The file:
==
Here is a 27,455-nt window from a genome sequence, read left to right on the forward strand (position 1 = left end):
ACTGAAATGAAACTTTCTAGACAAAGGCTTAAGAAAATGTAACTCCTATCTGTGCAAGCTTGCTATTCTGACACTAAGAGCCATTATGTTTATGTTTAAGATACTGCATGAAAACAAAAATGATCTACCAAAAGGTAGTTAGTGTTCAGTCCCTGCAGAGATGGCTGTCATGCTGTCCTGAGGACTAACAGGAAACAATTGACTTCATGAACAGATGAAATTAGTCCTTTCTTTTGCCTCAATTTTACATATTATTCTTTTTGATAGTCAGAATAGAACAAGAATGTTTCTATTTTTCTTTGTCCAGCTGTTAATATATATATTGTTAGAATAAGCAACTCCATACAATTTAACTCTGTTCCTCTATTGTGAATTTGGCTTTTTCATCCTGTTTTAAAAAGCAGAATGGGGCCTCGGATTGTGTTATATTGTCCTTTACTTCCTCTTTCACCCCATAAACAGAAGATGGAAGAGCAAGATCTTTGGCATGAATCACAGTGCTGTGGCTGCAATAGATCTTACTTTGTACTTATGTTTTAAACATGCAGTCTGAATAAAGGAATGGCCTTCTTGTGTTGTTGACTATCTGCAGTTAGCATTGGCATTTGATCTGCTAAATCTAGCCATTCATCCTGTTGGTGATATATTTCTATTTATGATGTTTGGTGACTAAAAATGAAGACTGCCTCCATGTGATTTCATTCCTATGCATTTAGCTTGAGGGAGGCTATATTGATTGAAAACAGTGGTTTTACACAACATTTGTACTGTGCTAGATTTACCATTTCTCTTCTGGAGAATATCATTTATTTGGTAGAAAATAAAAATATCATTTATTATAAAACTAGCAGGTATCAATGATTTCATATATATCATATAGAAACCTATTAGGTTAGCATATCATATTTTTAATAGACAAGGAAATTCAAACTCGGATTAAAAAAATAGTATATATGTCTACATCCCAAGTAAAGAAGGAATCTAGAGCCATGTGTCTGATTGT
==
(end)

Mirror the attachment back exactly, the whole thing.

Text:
Here is a 27,455-nt window from a genome sequence, read left to right on the forward strand (position 1 = left end):
ACTGAAATGAAACTTTCTAGACAAAGGCTTAAGAAAATGTAACTCCTATCTGTGCAAGCTTGCTATTCTGACACTAAGAGCCATTATGTTTATGTTTAAGATACTGCATGAAAACAAAAATGATCTACCAAAAGGTAGTTAGTGTTCAGTCCCTGCAGAGATGGCTGTCATGCTGTCCTGAGGACTAACAGGAAACAATTGACTTCATGAACAGATGAAATTAGTCCTTTCTTTTGCCTCAATTTTACATATTATTCTTTTTGATAGTCAGAATAGAACAAGAATGTTTCTATTTTTCTTTGTCCAGCTGTTAATATATATATTGTTAGAATAAGCAACTCCATACAATTTAACTCTGTTCCTCTATTGTGAATTTGGCTTTTTCATCCTGTTTTAAAAAGCAGAATGGGGCCTCGGATTGTGTTATATTGTCCTTTACTTCCTCTTTCACCCCATAAACAGAAGATGGAAGAGCAAGATCTTTGGCATGAATCACAGTGCTGTGGCTGCAATAGATCTTACTTTGTACTTATGTTTTAAACATGCAGTCTGAATAAAGGAATGGCCTTCTTGTGTTGTTGACTATCTGCAGTTAGCATTGGCATTTGATCTGCTAAATCTAGCCATTCATCCTGTTGGTGATATATTTCTATTTATGATGTTTGGTGACTAAAAATGAAGACTGCCTCCATGTGATTTCATTCCTATGCATTTAGCTTGAGGGAGGCTATATTGATTGAAAACAGTGGTTTTACACAACATTTGTACTGTGCTAGATTTACCATTTCTCTTCTGGAGAATATCATTTATTTGGTAGAAAATAAAAATATCATTTATTATAAAACTAGCAGGTATCAATGATTTCATATATATCATATAGAAACCTATTAGGTTAGCATATCATATTTTTAATAGACAAGGAAATTCAAACTCGGATTAAAAAAATAGTATATATGTCTACATCCCAAGTAAAGAAGGAATCTAGAGCCATGTGTCTGATTGT